At the Movies with Alan Gekko: Thor: The Dark World

MPAA Rating: PG-13/ Genre: Superhero/ Stars: Chris Hemsworth, Natalie Portman, Tom Hiddleston, Anthony Hopkins, Stellan Skarsgård, Idris Elba, Christopher Eccleston, Adewale Akinnuoye-Agbaje, Kat Dennings, Ray Stevenson, Zachary Levi, Tadanobu Asano, Jaimie Alexander, Rene Russo, Alice Krige, Chris O’Dowd, Benicio del Toro, Stan Lee/ Runtime: 112 minutes

I think it is safe to say that with the first Thor film, we may have been given a chance to see the rest of the universe, but we also spent way too much time on Earth as well. In the same vein, with the release of The Avengers back in 2012 we got a chance to see what forces other entities would send our way to try and conquer us….only to set them loose in Manhattan. Thankfully, this now brings us to film helmer Alan Taylor’s Thor: The Dark World from 2013, and with this release Marvel finally said “heck with it” and decided to spend more time off Earth than on even though 25% of the film is still spent on our little blue planet (we would have to wait for Guardians of the Galaxy in 2014 to finally go the distance in that regard). Be that as it may be, this is still the first film where Marvel seemed confident enough to move the action and characters off the safety net of Earth and start slowly, but surely branching out the MCU. Indeed conjuring up a cohesive universe was only the beginning. The next step therefore was all about seeing just how much faith movie audiences were willing to gift Marvel to take them on new and exciting adventures that were different than anything that had truly come before. A feat that, Odin be praised, was rewarded with just as much if not more love and adoration than the first Phase of films received. Thus if you are one of those who either A) is somehow new to all of this, B) has a gripe with how all superhero films are alike, or C) all of the above then you should get ready because as evidenced by this film, its predecessor, and The Avengers how weird Marvel was willing to get had only just truly begun….

The plot is as follows: In the aftermath of The Avengers, Loki has been put in prison on Asgard for the heinous acts he committed on Earth thus bringing peace and tranquility to the Nine Realms and Thor coming home to Asgard with the wreaths of success and victory around his neck. More importantly however, his dad Odin sees him with an air of respect and finally as a worthy successor, his mom Frigga sees him as a youngster who has finally grown into a man, and his loyal companions in the form of Lady Sif, Volstagg, Fandral, Hogun, and Heimdall see a honorable warrior, and a dear friend they would go into combat with any day. Yet what should have been a time of great peace and prosperity is soon upended when not only is Thor’s flame from the first film Jane Foster finds herself the living host for a nefarious energy weapon known only as the Aether, but a slightly irked to say the least member of a race known as the Dark Elves by the name of Malekith is reawakened from his slumber in deep space, ruthlessly attacks Asgard, and leaves nothing but destruction, devastation, and sadness in the aftermath. Enraged by this turn of events, and equally as determined to save Jane from the Aether before it kills her as well as to thwart Malekith by any means necessary, Thor recruits not only Sif, the Warriors Three and Heimdall, but even manages to convince Loki to help and heads out in pursuit. Meanwhile on Earth, Thor’s friends Erik Selvig and Darcy begin to notice an unnatural amount of strange phenomena occurring and soon it becomes clear that it is all tied to an event that Malekith plans to use and, if successful, promises to be the end of existence as we know it.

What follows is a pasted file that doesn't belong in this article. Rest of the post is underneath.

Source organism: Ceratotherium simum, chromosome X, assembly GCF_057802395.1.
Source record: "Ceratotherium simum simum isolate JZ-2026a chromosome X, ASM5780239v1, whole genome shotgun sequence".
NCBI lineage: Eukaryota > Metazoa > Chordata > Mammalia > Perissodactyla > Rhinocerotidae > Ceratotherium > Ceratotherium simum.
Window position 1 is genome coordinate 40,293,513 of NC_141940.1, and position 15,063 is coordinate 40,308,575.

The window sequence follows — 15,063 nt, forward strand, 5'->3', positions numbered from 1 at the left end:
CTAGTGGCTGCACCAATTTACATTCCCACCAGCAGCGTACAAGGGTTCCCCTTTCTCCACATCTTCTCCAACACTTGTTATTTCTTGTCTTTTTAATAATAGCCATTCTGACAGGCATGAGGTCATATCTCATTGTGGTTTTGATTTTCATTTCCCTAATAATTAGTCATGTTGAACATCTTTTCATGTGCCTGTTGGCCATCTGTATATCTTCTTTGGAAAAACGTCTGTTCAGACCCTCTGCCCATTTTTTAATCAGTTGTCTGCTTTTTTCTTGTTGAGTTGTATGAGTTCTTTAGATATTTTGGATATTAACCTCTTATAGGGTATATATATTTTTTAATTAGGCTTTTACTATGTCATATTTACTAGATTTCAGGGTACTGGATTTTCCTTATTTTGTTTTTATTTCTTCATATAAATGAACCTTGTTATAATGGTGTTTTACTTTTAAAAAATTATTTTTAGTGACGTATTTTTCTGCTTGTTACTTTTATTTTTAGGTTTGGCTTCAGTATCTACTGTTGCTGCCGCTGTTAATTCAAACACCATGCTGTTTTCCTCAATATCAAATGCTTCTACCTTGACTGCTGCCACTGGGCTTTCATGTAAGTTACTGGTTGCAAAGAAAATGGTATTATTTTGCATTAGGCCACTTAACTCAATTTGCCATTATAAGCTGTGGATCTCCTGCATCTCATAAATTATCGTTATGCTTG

Now the main gripe I had with the first Thor back in 2011 is, as much as I liked it, was the fact that so much of the film was dedicated to the pursuit of both justifying the film’s mythos as well as moping on the part of a depowered Thor. Indeed this is a film which sets up an incredible world of far-off lands that are most assuredly worth exploring further as well as a fantastic group of performers and yet what does it wind up doing? Engage a significant amount of its runtime by showing us a depowered Thor stuck on Earth and spending the majority of his time trying in vain to get his trusty hammer out of the ground. To be fair this is understandable since Marvel, Kevin Feige, and film helmer Kenneth Branagh probably were not the most confident in the world that audiences worldwide would be accepting of a film dealing with ancient Norwegian gods in space utilizing magic weaponry in battles against giant ice beings and laser-shooting robots that look like something out of The Day the Earth Stood Still. Yet somehow despite all these issues, Thor from 2011 still made for an entertaining time to be had and one which planted integral seeds for things to follow. This brings us to The Dark World, and thankfully it doesn’t have to deal with such quirks. Indeed this is one follow-up that dives in head-first and features no less than otherworldly villains, space ships, portals to go to other dimensions, Asgardian combat, stone giants, otherworldly prison, and royal palace attacks all literally in the first forty-five minutes of the film. Indeed this is a film which doesn’t have the patience for you to keep up with it let alone play catch-up. Indeed much in the same vein as The Avengers, Thor: The Dark World is the kind of film that requires you to either climb on or find a different movie to enjoy.